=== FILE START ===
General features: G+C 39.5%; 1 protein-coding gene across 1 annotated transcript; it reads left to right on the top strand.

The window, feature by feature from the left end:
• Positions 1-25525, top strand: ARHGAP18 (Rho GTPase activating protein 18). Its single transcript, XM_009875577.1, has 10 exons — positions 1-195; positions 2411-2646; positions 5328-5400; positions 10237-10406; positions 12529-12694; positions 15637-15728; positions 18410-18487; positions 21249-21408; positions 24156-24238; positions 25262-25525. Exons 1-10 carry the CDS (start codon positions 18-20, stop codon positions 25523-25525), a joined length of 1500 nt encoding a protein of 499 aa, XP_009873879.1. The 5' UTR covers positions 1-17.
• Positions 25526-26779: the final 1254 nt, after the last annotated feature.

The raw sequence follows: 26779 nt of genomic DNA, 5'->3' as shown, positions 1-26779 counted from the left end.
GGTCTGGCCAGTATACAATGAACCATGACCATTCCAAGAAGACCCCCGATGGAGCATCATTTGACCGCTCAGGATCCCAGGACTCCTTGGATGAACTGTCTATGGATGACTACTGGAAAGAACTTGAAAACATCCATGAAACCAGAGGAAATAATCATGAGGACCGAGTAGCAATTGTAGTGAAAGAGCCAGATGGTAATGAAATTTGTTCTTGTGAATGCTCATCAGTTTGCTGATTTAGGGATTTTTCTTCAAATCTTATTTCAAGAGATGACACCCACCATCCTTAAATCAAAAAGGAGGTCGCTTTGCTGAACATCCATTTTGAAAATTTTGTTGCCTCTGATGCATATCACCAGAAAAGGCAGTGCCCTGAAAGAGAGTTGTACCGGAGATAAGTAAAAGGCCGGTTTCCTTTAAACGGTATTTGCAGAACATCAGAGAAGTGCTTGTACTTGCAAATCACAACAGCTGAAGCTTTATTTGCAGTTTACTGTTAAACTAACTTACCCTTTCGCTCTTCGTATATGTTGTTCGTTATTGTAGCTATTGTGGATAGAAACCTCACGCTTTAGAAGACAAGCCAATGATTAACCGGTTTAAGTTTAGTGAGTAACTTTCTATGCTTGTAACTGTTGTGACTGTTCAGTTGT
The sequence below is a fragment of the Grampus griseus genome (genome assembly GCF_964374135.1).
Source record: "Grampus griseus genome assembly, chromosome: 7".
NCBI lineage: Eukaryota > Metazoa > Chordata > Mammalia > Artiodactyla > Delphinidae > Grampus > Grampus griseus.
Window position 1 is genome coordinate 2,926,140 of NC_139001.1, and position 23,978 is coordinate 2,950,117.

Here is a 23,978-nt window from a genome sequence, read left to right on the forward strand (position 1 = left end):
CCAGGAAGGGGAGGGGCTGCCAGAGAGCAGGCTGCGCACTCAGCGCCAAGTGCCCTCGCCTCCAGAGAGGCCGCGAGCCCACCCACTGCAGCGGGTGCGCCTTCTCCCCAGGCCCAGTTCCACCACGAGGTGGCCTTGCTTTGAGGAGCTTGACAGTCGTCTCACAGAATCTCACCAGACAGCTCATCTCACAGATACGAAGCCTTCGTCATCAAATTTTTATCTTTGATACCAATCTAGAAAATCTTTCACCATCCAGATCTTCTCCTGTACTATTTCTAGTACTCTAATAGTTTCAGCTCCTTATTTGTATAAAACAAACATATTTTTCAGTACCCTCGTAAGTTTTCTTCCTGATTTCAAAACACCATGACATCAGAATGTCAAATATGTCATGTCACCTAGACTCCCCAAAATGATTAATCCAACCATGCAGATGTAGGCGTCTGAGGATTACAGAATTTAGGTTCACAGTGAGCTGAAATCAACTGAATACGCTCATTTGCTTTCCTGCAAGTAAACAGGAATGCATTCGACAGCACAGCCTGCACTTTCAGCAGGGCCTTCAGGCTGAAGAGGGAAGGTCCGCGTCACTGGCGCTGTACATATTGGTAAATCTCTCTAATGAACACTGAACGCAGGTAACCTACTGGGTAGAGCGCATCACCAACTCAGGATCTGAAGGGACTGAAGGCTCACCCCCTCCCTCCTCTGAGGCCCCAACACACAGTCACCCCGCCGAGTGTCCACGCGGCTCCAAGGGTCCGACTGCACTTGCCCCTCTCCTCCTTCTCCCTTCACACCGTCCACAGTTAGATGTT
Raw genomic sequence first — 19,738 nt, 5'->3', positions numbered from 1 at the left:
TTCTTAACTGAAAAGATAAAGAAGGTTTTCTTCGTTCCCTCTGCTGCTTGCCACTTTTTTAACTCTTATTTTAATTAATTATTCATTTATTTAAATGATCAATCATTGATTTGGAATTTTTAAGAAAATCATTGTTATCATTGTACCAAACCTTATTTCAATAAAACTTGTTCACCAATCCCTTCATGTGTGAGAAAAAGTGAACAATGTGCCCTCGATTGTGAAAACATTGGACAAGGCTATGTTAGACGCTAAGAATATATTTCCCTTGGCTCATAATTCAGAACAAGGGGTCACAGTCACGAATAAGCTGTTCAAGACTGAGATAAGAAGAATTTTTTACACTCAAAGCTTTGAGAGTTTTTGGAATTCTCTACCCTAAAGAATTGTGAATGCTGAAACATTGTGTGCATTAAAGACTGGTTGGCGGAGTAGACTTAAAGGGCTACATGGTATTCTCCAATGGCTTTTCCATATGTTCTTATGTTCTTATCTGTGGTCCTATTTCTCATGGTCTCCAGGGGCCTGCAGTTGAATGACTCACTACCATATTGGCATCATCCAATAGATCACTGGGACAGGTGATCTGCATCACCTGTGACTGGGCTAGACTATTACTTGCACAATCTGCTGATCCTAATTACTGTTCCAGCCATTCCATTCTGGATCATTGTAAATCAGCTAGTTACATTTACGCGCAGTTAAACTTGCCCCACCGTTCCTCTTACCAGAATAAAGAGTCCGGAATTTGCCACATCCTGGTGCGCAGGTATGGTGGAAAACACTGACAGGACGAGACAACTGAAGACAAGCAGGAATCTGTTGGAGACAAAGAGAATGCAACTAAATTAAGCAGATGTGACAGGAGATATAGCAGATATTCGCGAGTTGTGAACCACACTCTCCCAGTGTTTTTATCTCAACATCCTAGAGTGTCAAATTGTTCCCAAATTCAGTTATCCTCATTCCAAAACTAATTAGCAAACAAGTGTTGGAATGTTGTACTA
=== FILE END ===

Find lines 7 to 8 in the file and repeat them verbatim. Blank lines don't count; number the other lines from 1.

The sequence below is a fragment of the Grampus griseus genome (genome assembly GCF_964374135.1).
Source record: "Grampus griseus genome assembly, chromosome: 7".